Unlocking iPhones for profit could draw lawyers' attention
NEW YORK -- Hackers have figured out how to unleash Apple's iPhone from AT&T's cellular network, but people hoping to make money from the procedure could face legal problems.
At least one of the companies hoping to make money by unlocking iPhones said it is hesitating after calls from lawyers representing the phone company.
Unlocking the phone for one's own use, for instance to place calls with a different carrier, appears to be legal. But if it's done for financial gain, the legality is less certain.
"Whether people can make profits from software that hacks the iPhone is going to depend very much on exactly what was done to develop that software and what does that software do," said Bart Showalter, head of the Intellectual Property practice group at law firm Baker Botts in Dallas.
John McLaughlin of Uniquephones.com, an outfit based in Northern Ireland, said yesterday that its unlocking software for iPhones is ready, but the company is holding off while it gets legal advice.
He said it had been contacted by O'Melveny & Myers LLP, an international law firm representing AT&T, which told him the software contained material copyrighted by Apple Inc.
"They don't have it, so therefore they can't actually threaten us," McLaughlin said. "It was 'friendly advice.' "
An AT&T spokesman said the company had no comment. A call to Apple was not immediately returned.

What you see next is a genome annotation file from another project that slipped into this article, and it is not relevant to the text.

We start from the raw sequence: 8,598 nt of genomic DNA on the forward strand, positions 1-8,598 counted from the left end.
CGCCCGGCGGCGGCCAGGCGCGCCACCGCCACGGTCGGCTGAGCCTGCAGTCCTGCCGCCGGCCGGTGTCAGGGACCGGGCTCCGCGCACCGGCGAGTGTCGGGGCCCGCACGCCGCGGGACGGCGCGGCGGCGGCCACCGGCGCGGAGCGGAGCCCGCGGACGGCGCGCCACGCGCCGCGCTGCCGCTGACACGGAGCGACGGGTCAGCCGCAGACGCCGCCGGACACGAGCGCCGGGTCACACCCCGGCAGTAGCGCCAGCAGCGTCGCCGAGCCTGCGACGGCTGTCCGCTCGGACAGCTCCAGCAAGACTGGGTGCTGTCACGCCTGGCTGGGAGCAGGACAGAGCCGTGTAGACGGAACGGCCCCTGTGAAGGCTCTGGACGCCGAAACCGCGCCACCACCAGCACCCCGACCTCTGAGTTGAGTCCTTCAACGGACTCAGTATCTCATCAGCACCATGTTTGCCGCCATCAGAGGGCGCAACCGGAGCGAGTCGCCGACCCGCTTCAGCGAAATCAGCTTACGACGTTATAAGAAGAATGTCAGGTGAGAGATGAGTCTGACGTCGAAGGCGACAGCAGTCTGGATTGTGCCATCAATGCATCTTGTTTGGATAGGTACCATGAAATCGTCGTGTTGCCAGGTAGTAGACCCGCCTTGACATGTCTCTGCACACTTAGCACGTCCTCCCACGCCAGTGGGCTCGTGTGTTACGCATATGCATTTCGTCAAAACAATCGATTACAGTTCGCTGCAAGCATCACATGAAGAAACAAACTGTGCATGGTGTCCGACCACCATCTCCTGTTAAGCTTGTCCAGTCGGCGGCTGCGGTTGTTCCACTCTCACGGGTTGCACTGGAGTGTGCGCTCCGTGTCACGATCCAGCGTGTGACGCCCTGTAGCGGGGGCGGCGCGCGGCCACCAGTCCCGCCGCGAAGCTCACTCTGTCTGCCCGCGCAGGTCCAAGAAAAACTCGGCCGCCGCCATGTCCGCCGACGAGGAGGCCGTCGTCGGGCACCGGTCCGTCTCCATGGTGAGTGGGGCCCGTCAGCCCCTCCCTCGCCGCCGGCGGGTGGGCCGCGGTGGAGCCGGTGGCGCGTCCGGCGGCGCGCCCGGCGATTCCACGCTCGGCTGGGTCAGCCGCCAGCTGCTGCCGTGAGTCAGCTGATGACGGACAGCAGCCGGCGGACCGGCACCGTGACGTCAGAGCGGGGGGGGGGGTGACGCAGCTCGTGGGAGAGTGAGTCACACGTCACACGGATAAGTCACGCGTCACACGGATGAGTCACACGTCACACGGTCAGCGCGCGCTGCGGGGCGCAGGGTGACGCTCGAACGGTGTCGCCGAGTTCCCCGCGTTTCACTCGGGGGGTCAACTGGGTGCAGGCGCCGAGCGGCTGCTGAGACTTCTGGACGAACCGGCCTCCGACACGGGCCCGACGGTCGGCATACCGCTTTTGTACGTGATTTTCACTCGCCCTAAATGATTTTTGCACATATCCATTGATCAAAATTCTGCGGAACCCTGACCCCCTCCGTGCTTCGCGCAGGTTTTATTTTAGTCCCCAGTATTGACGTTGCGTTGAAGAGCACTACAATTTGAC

Uniquephones.com had planned to release the software via iphoneunlocking.com. The price for people on its mailing list, which contained just less than half a million addresses, would be $25 per iPhone, McLaughlin said.
The iPhone is sold only in the United States and only for use on the AT&T network, but it is compatible with cellphone technology around the world, which means an unlocked phone can use an overseas account and number. In the United States, T-Mobile is the only other major carrier compatible with the iPhone; Sprint and Verizon Wireless use different network technologies.
Most US phones are locked to their carrier when sold, since the carrier subsidizes the cost of the phone. The iPhone, however, is apparently not subsidized by AT&T.
Some carriers provide the unlock codes on request when a subscriber's contract expires, but that doesn't apply to the iPhone, and in any case, the phone only went on sale two months ago, and the minimum contract length is two years.
Another website, iphonesimfree .com, has said it plans to release iPhone unlocking software in a few days.
The Copyright Office of the Library of Congress last year issued a statement that unlocking cellphones was not a violation of copyright under the Digital Millennium Copyright Act. That law has been used to go after software that copies DVDs.